President Obama will be the first sitting US President to visit Hiroshima when he travels to Japan later this month. He will give a speech at the Hiroshima Peace Memorial Park, which commemorates the atomic bombing by the United States on August 6, 1945.
According to the president’s speech writer, Ben Rhodes, Obama’s remarks “will reaffirm America’s longstanding commitment — and the President’s personal commitment — to pursue the peace and security of a world without nuclear weapons. As the President has said, the United States has a special responsibility to continue to lead in pursuit of that objective as we are the only nation to have used a nuclear weapon.”
But the president must do more than give another beautiful speech about nuclear disarmament. The world needs—indeed, is desperate for—concrete action.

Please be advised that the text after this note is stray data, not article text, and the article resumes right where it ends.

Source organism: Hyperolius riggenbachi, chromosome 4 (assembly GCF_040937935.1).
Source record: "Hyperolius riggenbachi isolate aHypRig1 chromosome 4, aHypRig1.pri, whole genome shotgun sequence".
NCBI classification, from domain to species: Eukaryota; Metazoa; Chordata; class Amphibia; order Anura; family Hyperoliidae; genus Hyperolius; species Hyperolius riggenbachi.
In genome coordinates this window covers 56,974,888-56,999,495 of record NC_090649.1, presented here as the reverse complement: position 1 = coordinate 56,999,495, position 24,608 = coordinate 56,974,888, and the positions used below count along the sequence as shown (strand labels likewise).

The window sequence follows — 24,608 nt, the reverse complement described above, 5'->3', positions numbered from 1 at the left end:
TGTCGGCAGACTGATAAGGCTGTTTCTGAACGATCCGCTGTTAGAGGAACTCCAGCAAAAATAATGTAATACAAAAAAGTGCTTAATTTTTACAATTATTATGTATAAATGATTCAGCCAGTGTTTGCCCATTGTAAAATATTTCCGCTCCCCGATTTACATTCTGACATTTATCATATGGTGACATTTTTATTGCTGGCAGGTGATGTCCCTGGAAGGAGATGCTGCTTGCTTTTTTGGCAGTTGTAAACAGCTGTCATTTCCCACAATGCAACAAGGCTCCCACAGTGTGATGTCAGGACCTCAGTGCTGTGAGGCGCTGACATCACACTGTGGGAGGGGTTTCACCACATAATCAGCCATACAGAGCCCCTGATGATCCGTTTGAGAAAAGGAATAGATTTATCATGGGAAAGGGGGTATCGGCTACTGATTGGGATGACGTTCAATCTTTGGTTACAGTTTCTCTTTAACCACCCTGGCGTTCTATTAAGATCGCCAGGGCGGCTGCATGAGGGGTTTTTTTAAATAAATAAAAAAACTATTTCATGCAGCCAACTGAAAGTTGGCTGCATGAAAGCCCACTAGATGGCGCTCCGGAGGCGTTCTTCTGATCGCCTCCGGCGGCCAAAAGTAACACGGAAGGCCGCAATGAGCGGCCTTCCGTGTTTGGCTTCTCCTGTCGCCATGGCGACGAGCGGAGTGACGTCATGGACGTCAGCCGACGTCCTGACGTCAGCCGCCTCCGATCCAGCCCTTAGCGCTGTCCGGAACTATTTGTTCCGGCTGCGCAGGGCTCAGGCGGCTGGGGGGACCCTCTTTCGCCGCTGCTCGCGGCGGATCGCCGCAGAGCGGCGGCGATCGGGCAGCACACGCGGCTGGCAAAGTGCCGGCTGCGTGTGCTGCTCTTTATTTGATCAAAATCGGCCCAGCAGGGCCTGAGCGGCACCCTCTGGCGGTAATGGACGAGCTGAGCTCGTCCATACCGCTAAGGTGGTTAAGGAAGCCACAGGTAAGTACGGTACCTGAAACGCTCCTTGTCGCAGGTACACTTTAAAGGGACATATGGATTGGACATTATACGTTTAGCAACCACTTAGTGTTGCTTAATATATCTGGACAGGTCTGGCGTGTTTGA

There are many meaningful steps that President Obama can take that will make every American safer—without the approval of Congress or agreement of Russia. As UCS and its faith partners—the National Association of Evangelicals, the Committee on International Justice and Peace of the United States Conference of Catholic Bishops, and the National Latino Evangelical Coalition—noted in their May 4 statement Faith and Science Leaders Agree: Reduce the Threat of Nuclear Catastrophe Now, the president should:
- Scale back his plans to spend more than $1 trillion building a new generation of nuclear warheads, missiles, bombers, and submarines and cancel the new nuclear-armed cruise missile, which is destabilizing and unneeded.
- Reduce the U.S. deployed strategic arsenal by a third, which is a level the Pentagon agrees is adequate to maintain security.
- Remove U.S. land-based nuclear missiles from their current hair-trigger status and eliminate the option in U.S. war plans of launching them on warning.
In Prague in 2009, President Obama committed the United States to reducing the role of nuclear weapons and putting an end to Cold War thinking.
It’s time to walk the talk, Mr. President.